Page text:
Tswana Steel workers say the company only gives them overalls. It does not give them gloves to protect their hands when they carry the heavy iron bars the company makes. Some of the workers now have swollen hands. Workers from the African Gate Company also have problems. Their problems are like those of workers in other Babelegi companies. If workers get hurt while working, the company will only give them one week’s wage. If they have to go off work, they will not be paid anything more.


CENTRAL CITY


‘Central City’ is a shopping centre in Mabopane, 30km north-west of Pretoria. As in Babelegi, many companies in ‘Central City’ are from the RSA. These are companies such as BJ’s Pantry Chicken, Werbers and OK.


The working conditions in ‘Central City’ are as bad as in Babelegi. An OK worker says: “These beautiful buildings house the oppression of workers. This centre is a living hell on earth.


“OK does not treat us the same as its workers in the RSA. It does not give us maternity and paternity leave.”


Another worker from OK says the company dismissed 11 pregnant women workers. The bosses said the women had not worked a full year with the company. This is why they were dismissed when they fell pregnant. But the workers fought against the dismissals — and they won. The Mabopane OK had only been running for nine months. So the women could not have worked for a full year anyway!


A NEW CHAPTER


The OK workers are not the only ones who have stood up to the bosses in Bophuthatswana. A new chapter in the labour history of Bop has opened. The days when companies in Bophuthatswana could freely oppress workers are over.


On 3rd May this year, workers at Martillon Textured Yarns in Babelegi went on strike. This was the first strike in Bophuthatswana since the bus drivers strike in 1983.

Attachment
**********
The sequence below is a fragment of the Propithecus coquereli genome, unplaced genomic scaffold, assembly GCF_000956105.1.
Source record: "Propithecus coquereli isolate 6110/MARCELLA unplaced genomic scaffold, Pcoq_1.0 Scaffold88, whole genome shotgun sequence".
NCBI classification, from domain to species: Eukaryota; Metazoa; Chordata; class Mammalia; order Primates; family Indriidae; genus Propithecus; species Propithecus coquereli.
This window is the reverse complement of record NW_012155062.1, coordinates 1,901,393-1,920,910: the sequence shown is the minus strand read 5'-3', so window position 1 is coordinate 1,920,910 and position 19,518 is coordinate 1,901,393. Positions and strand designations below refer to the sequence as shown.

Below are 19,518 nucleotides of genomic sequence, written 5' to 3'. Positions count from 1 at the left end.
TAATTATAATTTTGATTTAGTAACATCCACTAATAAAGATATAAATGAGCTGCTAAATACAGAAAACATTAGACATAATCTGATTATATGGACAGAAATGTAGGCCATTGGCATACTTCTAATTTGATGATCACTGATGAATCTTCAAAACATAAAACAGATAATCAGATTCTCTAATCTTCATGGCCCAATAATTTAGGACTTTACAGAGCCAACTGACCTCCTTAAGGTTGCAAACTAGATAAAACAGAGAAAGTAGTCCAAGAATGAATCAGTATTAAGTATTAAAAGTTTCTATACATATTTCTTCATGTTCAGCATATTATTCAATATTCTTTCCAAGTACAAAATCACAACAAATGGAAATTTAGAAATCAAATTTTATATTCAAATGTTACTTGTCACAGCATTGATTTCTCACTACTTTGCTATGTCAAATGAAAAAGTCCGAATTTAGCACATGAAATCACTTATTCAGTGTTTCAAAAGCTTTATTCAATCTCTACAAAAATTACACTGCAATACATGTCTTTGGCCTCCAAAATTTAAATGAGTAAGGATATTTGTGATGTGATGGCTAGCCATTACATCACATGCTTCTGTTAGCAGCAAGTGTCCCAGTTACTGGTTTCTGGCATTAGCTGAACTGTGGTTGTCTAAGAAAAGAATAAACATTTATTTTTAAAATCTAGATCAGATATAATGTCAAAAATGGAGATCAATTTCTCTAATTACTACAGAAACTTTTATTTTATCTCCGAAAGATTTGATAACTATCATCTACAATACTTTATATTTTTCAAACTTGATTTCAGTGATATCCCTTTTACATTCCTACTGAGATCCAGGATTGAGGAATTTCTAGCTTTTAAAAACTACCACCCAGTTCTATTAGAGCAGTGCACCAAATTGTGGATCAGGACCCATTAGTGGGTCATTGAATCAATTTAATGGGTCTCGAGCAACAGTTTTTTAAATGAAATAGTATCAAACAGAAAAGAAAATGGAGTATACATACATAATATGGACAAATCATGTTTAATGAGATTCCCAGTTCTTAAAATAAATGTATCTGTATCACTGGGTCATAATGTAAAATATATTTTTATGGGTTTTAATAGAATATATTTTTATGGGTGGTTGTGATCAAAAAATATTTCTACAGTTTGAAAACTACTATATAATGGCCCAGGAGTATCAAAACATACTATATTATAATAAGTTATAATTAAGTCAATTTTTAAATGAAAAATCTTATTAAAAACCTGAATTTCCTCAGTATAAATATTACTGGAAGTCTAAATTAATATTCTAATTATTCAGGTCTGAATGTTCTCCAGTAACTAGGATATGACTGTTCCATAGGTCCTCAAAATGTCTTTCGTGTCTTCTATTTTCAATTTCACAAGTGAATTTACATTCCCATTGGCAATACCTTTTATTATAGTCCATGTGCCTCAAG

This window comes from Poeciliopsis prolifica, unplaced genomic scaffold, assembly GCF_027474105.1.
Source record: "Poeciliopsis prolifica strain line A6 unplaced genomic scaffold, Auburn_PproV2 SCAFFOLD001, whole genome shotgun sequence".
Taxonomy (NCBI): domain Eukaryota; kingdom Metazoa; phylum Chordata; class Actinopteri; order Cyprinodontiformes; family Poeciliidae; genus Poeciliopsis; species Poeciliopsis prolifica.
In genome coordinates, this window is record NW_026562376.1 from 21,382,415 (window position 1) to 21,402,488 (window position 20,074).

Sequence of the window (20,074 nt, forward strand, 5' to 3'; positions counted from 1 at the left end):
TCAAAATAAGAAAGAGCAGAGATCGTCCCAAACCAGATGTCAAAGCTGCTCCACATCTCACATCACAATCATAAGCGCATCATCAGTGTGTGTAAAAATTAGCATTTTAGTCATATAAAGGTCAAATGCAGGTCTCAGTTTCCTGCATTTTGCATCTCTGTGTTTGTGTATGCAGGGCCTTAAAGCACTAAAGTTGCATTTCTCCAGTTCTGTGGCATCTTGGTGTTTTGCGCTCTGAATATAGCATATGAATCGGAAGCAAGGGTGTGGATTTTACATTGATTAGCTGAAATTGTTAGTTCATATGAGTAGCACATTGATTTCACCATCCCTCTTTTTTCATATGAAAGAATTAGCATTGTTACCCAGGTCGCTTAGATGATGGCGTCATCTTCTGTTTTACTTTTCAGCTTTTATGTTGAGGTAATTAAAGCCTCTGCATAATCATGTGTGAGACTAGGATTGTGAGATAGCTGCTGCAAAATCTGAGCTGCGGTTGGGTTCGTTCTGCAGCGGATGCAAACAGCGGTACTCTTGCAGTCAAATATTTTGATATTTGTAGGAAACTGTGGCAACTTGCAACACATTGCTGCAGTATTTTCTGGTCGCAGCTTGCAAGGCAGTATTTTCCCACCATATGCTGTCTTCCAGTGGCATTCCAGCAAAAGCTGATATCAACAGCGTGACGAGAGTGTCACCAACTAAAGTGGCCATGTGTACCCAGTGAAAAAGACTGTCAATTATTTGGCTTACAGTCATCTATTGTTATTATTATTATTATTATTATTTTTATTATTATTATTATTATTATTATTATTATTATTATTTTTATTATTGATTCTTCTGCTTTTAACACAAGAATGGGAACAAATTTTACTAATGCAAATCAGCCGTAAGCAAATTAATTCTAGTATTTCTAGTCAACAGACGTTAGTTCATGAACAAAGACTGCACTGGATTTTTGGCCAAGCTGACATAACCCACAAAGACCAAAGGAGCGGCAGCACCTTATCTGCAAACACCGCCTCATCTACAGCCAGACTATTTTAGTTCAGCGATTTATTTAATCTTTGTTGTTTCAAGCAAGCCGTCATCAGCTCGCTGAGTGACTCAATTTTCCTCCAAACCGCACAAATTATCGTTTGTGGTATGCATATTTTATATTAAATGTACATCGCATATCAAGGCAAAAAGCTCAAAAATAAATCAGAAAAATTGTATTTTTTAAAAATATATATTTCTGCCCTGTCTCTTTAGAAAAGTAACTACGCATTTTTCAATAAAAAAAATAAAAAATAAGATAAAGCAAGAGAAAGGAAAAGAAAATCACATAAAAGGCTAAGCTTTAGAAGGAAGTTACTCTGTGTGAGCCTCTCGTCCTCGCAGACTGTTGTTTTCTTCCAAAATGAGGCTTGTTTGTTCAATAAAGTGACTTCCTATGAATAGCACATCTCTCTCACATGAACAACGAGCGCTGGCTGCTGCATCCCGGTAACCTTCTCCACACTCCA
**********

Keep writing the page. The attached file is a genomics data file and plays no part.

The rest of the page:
A Martillon’s worker says: “The company treated us like animals. We heard of a trade union that would help us. Membership forms were sent to us, and we all joined the National and Allied Workers’ Union of South Africa (Nawusa).”


Solly Theledi, Nawusa’s organiser, says: “Martillon workers told management to improve working conditions. Among other demands, the workers also wanted an increase of R25. The company makes big profits — but some workers earn only R22 per week.”


Theledi says the company refused to talk to Nawusa. The company said Nawusa was one of the ‘unwanted’ trade unions in Bop. The workers were angry and decided to go on strike.

Another Martillon worker, Junior Kgwebane, says the workers were then fired. The company called the Bop police, who detained four workers for four hours. Officials of the Bop ministry of manpower came to talk to the workers. The workers said they should talk to Nawusa.


SCAB LABOUR


The company has started employing new workers. Now when people apply for jobs, Martillon sends them to the Bop Labour Office in Babelegi. The Labour Office decides which workers can be employed.


The striking workers are bitter with the company for hiring “scab labour”. They are suffering great hardships — they have not worked for three months. But they are standing firm. One of the Martillon workers says: “We are not going back as long as our demands are not met.”


The union will fight the Martillon case in the Bop Supreme court. There are three reasons why the union thinks it must be allowed to organise at Martillon:


1) Martillon Textured Yarns is a South African company. The head office of this company is in Pretoria. 2) Some of the Martillon workers are South African citizens. 3) Workers’ wages are set by the company’s head office in the RSA.


Time will tell if the workers at Martillon will win their case. But whatever happens, the signal is clear. For the companies, the holiday is over! The workers have had enough of being stung!


NEW WORDS fertile ground — a place where things grow well formed — started foreign — from another place or country photographs — “snaps” maternity leave — time off work for mothers when they have a baby paternity leave — time off work for fathers when their baby is born a new chapter — a new beginning, a fresh start scab labour — workers who take the jobs of striking workers